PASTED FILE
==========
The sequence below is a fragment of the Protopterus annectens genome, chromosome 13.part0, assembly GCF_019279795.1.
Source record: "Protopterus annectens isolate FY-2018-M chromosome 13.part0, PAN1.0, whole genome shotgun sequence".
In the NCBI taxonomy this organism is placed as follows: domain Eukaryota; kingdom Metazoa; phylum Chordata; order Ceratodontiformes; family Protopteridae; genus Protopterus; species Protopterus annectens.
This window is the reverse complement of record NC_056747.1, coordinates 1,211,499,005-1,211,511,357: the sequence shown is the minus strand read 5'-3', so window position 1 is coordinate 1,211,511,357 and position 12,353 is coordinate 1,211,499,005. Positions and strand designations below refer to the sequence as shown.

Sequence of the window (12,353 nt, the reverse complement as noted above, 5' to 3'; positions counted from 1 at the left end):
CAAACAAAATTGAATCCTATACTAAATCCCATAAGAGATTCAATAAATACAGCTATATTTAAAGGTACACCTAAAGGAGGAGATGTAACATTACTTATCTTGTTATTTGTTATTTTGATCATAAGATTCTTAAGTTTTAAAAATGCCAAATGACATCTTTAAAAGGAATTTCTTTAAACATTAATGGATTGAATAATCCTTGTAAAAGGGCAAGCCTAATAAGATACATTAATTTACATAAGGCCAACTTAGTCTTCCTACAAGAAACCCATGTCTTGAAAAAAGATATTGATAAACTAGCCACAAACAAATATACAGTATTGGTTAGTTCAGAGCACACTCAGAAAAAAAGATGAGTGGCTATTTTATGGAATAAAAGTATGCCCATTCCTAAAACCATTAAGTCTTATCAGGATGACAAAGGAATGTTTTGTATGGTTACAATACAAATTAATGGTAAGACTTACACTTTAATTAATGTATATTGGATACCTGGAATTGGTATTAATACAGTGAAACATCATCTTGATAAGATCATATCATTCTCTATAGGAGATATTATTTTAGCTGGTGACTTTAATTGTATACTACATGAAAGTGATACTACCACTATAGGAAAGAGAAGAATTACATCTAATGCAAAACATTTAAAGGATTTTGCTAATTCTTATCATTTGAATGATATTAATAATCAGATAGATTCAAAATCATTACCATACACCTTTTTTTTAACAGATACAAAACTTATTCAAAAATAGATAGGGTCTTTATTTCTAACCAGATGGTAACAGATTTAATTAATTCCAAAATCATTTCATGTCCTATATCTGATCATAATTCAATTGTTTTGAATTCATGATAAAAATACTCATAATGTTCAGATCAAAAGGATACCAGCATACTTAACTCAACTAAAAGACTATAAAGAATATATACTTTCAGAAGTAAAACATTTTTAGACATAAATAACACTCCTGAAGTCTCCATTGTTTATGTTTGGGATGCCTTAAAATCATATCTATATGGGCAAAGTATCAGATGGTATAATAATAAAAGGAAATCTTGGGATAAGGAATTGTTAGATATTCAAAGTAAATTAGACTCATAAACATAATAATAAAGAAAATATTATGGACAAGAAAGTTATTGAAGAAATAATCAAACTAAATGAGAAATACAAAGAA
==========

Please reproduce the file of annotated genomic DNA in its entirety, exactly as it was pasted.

The sequence below is a fragment of the Protopterus annectens genome, chromosome 13.part0, assembly GCF_019279795.1.
Source record: "Protopterus annectens isolate FY-2018-M chromosome 13.part0, PAN1.0, whole genome shotgun sequence".
In the NCBI taxonomy this organism is placed as follows: domain Eukaryota; kingdom Metazoa; phylum Chordata; order Ceratodontiformes; family Protopteridae; genus Protopterus; species Protopterus annectens.
This window is the reverse complement of record NC_056747.1, coordinates 1,211,499,005-1,211,511,357: the sequence shown is the minus strand read 5'-3', so window position 1 is coordinate 1,211,511,357 and position 12,353 is coordinate 1,211,499,005. Positions and strand designations below refer to the sequence as shown.

Sequence of the window (12,353 nt, the reverse complement as noted above, 5' to 3'; positions counted from 1 at the left end):
CAAACAAAATTGAATCCTATACTAAATCCCATAAGAGATTCAATAAATACAGCTATATTTAAAGGTACACCTAAAGGAGGAGATGTAACATTACTTATCTTGTTATTTGTTATTTTGATCATAAGATTCTTAAGTTTTAAAAATGCCAAATGACATCTTTAAAAGGAATTTCTTTAAACATTAATGGATTGAATAATCCTTGTAAAAGGGCAAGCCTAATAAGATACATTAATTTACATAAGGCCAACTTAGTCTTCCTACAAGAAACCCATGTCTTGAAAAAAGATATTGATAAACTAGCCACAAACAAATATACAGTATTGGTTAGTTCAGAGCACACTCAGAAAAAAAGATGAGTGGCTATTTTATGGAATAAAAGTATGCCCATTCCTAAAACCATTAAGTCTTATCAGGATGACAAAGGAATGTTTTGTATGGTTACAATACAAATTAATGGTAAGACTTACACTTTAATTAATGTATATTGGATACCTGGAATTGGTATTAATACAGTGAAACATCATCTTGATAAGATCATATCATTCTCTATAGGAGATATTATTTTAGCTGGTGACTTTAATTGTATACTACATGAAAGTGATACTACCACTATAGGAAAGAGAAGAATTACATCTAATGCAAAACATTTAAAGGATTTTGCTAATTCTTATCATTTGAATGATATTAATAATCAGATAGATTCAAAATCATTACCATACACCTTTTTTTTAACAGATACAAAACTTATTCAAAAATAGATAGGGTCTTTATTTCTAACCAGATGGTAACAGATTTAATTAATTCCAAAATCATTTCATGTCCTATATCTGATCATAATTCAATTGTTTTGAATTCATGATAAAAATACTCATAATGTTCAGATCAAAAGGATACCAGCATACTTAACTCAACTAAAAGACTATAAAGAATATATACTTTCAGAAGTAAAACATTTTTAGACATAAATAACACTCCTGAAGTCTCCATTGTTTATGTTTGGGATGCCTTAAAATCATATCTATATGGGCAAAGTATCAGATGGTATAATAATAAAAGGAAATCTTGGGATAAGGAATTGTTAGATATTCAAAGTAAATTAGACTCATAAACATAATAATAAAGAAAATATTATGGACAAGAAAGTTATTGAAGAAATAATCAAACTAAATGAGAAATACAAAGAA